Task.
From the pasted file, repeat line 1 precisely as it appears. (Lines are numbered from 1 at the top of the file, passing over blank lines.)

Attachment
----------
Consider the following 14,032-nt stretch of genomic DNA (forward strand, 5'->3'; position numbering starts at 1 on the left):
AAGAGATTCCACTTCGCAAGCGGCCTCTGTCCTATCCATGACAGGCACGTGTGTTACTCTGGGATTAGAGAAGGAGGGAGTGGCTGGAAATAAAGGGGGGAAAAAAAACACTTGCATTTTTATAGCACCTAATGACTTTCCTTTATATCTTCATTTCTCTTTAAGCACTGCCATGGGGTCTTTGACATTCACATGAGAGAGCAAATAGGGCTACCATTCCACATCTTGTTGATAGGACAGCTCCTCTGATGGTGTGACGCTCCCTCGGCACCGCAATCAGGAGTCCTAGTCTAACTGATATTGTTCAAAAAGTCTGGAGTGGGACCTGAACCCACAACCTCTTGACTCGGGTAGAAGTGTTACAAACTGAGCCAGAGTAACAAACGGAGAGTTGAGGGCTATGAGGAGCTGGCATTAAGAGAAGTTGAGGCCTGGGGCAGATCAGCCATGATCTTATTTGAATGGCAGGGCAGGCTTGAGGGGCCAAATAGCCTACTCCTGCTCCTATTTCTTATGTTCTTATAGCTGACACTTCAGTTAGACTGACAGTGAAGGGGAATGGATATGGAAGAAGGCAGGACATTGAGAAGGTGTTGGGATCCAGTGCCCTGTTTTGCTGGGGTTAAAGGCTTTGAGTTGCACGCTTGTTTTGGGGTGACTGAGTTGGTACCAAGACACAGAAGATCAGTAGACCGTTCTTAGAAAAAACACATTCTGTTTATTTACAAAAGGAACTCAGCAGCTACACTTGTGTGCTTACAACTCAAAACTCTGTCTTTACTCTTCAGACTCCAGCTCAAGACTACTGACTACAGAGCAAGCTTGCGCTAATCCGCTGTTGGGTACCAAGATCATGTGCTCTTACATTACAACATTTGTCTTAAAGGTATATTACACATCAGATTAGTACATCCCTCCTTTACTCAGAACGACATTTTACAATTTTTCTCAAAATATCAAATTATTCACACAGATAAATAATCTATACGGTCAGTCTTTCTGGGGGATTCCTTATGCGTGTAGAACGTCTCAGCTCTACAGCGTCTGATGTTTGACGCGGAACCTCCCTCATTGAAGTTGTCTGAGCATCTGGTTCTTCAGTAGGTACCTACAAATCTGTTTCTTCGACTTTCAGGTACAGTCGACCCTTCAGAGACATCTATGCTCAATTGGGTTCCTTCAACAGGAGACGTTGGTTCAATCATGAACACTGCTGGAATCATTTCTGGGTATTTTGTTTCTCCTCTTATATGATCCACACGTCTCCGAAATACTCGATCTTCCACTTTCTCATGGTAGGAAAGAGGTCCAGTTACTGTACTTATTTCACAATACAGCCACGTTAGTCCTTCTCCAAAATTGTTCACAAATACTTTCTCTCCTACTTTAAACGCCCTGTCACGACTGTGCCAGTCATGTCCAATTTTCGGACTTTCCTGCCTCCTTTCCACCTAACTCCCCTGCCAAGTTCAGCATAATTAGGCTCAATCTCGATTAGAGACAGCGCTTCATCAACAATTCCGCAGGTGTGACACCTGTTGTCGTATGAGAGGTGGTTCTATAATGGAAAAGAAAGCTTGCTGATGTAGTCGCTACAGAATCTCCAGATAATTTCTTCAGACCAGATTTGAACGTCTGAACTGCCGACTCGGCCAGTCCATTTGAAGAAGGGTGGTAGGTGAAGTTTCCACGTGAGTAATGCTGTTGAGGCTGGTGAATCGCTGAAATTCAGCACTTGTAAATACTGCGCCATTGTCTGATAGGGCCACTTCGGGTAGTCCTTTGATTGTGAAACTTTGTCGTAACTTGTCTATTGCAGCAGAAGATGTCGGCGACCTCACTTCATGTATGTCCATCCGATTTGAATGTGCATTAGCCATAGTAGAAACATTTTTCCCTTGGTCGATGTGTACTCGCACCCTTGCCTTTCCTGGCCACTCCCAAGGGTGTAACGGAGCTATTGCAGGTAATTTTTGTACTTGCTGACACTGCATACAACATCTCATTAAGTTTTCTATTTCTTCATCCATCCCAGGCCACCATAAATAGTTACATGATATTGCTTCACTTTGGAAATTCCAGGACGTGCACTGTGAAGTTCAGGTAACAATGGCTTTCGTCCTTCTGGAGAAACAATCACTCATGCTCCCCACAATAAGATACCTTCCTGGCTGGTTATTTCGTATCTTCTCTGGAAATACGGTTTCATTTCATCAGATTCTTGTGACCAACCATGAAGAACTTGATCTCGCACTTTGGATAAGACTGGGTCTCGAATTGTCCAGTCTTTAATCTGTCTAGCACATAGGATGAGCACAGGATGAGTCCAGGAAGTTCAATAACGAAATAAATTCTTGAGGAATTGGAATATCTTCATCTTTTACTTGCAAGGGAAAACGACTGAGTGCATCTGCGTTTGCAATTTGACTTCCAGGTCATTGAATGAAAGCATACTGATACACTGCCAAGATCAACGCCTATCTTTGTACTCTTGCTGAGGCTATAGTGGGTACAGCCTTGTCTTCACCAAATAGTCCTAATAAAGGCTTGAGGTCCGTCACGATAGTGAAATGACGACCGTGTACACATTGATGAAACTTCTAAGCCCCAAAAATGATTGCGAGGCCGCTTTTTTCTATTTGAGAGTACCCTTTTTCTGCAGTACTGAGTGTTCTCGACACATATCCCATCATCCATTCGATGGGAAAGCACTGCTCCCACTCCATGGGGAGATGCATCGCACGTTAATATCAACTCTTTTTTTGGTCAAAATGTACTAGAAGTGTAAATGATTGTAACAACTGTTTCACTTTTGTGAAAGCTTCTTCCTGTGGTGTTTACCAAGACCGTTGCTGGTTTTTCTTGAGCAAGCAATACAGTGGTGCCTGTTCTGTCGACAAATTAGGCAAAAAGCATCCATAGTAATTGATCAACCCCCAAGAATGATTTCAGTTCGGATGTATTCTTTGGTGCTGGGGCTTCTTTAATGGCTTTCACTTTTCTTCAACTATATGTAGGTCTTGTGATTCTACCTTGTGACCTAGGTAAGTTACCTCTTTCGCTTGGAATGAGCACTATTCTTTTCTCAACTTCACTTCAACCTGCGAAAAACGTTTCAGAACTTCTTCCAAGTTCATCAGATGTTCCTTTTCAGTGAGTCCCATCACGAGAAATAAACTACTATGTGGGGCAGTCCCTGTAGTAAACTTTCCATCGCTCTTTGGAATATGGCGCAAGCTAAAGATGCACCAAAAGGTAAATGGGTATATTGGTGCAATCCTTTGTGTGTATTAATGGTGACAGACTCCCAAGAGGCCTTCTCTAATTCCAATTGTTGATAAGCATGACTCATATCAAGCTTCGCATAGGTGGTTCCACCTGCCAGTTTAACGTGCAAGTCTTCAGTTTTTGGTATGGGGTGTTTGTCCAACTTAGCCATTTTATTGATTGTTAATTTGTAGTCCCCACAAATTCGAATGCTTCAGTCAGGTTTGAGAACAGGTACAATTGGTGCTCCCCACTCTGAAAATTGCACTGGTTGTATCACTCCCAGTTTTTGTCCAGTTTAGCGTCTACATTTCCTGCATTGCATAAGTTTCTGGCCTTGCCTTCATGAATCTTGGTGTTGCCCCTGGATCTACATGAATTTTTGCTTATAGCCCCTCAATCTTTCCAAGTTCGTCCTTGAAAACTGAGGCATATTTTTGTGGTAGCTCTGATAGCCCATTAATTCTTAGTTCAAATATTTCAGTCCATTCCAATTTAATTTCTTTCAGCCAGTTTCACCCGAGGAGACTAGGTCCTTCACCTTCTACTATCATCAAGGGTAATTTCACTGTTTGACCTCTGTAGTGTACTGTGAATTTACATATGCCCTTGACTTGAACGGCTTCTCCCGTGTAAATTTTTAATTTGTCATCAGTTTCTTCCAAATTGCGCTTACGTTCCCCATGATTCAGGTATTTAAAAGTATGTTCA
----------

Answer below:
Consider the following 14,032-nt stretch of genomic DNA (forward strand, 5'->3'; position numbering starts at 1 on the left):